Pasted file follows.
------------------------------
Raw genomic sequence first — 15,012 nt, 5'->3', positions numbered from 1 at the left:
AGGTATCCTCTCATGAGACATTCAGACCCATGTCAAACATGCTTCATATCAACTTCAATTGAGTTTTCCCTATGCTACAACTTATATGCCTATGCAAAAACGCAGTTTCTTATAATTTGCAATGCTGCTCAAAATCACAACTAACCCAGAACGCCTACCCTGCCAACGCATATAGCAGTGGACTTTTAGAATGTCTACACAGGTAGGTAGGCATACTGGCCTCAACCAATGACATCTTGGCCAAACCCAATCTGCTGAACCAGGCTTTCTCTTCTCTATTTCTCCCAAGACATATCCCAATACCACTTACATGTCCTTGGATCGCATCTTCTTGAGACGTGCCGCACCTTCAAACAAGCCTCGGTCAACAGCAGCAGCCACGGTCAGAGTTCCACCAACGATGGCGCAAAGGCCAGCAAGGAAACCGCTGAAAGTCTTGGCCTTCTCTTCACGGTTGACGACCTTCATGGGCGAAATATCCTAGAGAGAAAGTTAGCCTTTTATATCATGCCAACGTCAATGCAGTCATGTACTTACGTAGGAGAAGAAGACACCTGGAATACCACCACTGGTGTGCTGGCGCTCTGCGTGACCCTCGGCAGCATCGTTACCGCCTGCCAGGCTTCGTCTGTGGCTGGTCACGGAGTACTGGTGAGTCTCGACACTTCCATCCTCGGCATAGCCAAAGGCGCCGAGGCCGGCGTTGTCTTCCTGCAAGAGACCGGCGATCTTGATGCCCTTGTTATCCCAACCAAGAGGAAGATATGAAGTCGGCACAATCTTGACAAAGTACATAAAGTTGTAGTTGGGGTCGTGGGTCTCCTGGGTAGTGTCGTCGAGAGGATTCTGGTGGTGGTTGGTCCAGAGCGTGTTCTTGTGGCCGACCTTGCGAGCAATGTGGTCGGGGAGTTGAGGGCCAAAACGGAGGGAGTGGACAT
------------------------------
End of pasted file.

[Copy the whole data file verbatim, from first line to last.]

Raw genomic sequence first — 15,012 nt, 5'->3', positions numbered from 1 at the left:
AGGTATCCTCTCATGAGACATTCAGACCCATGTCAAACATGCTTCATATCAACTTCAATTGAGTTTTCCCTATGCTACAACTTATATGCCTATGCAAAAACGCAGTTTCTTATAATTTGCAATGCTGCTCAAAATCACAACTAACCCAGAACGCCTACCCTGCCAACGCATATAGCAGTGGACTTTTAGAATGTCTACACAGGTAGGTAGGCATACTGGCCTCAACCAATGACATCTTGGCCAAACCCAATCTGCTGAACCAGGCTTTCTCTTCTCTATTTCTCCCAAGACATATCCCAATACCACTTACATGTCCTTGGATCGCATCTTCTTGAGACGTGCCGCACCTTCAAACAAGCCTCGGTCAACAGCAGCAGCCACGGTCAGAGTTCCACCAACGATGGCGCAAAGGCCAGCAAGGAAACCGCTGAAAGTCTTGGCCTTCTCTTCACGGTTGACGACCTTCATGGGCGAAATATCCTAGAGAGAAAGTTAGCCTTTTATATCATGCCAACGTCAATGCAGTCATGTACTTACGTAGGAGAAGAAGACACCTGGAATACCACCACTGGTGTGCTGGCGCTCTGCGTGACCCTCGGCAGCATCGTTACCGCCTGCCAGGCTTCGTCTGTGGCTGGTCACGGAGTACTGGTGAGTCTCGACACTTCCATCCTCGGCATAGCCAAAGGCGCCGAGGCCGGCGTTGTCTTCCTGCAAGAGACCGGCGATCTTGATGCCCTTGTTATCCCAACCAAGAGGAAGATATGAAGTCGGCACAATCTTGACAAAGTACATAAAGTTGTAGTTGGGGTCGTGGGTCTCCTGGGTAGTGTCGTCGAGAGGATTCTGGTGGTGGTTGGTCCAGAGCGTGTTCTTGTGGCCGACCTTGCGAGCAATGTGGTCGGGGAGTTGAGGGCCAAAACGGAGGGAGTGGACAT